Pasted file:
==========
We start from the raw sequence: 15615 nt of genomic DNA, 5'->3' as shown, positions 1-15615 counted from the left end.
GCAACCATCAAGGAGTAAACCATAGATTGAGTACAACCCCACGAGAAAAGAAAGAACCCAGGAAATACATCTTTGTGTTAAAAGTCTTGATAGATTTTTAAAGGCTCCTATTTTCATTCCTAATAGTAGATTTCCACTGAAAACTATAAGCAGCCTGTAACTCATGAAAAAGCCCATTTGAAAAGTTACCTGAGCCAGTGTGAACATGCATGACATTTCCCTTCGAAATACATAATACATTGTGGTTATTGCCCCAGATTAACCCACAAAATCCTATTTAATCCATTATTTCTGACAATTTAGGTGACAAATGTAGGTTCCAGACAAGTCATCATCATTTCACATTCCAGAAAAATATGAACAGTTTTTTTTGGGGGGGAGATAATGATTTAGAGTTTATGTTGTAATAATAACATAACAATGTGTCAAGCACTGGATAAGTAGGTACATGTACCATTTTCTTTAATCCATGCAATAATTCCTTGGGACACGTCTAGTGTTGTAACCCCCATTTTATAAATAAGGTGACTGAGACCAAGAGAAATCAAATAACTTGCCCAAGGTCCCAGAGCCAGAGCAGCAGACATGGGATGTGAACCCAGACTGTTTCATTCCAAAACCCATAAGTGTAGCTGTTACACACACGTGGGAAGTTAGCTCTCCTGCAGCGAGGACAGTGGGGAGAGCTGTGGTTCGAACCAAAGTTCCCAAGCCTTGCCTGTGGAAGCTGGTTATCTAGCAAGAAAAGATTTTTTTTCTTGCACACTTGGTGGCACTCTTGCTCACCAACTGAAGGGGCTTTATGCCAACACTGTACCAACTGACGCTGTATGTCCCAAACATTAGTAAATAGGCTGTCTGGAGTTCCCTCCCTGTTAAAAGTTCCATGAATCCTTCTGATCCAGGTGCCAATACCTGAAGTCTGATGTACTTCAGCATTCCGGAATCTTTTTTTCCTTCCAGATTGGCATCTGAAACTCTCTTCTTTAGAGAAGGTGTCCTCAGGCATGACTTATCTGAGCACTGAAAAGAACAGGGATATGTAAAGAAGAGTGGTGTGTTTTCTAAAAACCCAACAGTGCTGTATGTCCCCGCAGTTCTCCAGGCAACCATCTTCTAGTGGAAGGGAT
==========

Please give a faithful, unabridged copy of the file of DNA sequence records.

We start from the raw sequence: 15615 nt of genomic DNA, 5'->3' as shown, positions 1-15615 counted from the left end.
GCAACCATCAAGGAGTAAACCATAGATTGAGTACAACCCCACGAGAAAAGAAAGAACCCAGGAAATACATCTTTGTGTTAAAAGTCTTGATAGATTTTTAAAGGCTCCTATTTTCATTCCTAATAGTAGATTTCCACTGAAAACTATAAGCAGCCTGTAACTCATGAAAAAGCCCATTTGAAAAGTTACCTGAGCCAGTGTGAACATGCATGACATTTCCCTTCGAAATACATAATACATTGTGGTTATTGCCCCAGATTAACCCACAAAATCCTATTTAATCCATTATTTCTGACAATTTAGGTGACAAATGTAGGTTCCAGACAAGTCATCATCATTTCACATTCCAGAAAAATATGAACAGTTTTTTTTGGGGGGGAGATAATGATTTAGAGTTTATGTTGTAATAATAACATAACAATGTGTCAAGCACTGGATAAGTAGGTACATGTACCATTTTCTTTAATCCATGCAATAATTCCTTGGGACACGTCTAGTGTTGTAACCCCCATTTTATAAATAAGGTGACTGAGACCAAGAGAAATCAAATAACTTGCCCAAGGTCCCAGAGCCAGAGCAGCAGACATGGGATGTGAACCCAGACTGTTTCATTCCAAAACCCATAAGTGTAGCTGTTACACACACGTGGGAAGTTAGCTCTCCTGCAGCGAGGACAGTGGGGAGAGCTGTGGTTCGAACCAAAGTTCCCAAGCCTTGCCTGTGGAAGCTGGTTATCTAGCAAGAAAAGATTTTTTTTCTTGCACACTTGGTGGCACTCTTGCTCACCAACTGAAGGGGCTTTATGCCAACACTGTACCAACTGACGCTGTATGTCCCAAACATTAGTAAATAGGCTGTCTGGAGTTCCCTCCCTGTTAAAAGTTCCATGAATCCTTCTGATCCAGGTGCCAATACCTGAAGTCTGATGTACTTCAGCATTCCGGAATCTTTTTTTCCTTCCAGATTGGCATCTGAAACTCTCTTCTTTAGAGAAGGTGTCCTCAGGCATGACTTATCTGAGCACTGAAAAGAACAGGGATATGTAAAGAAGAGTGGTGTGTTTTCTAAAAACCCAACAGTGCTGTATGTCCCCGCAGTTCTCCAGGCAACCATCTTCTAGTGGAAGGGAT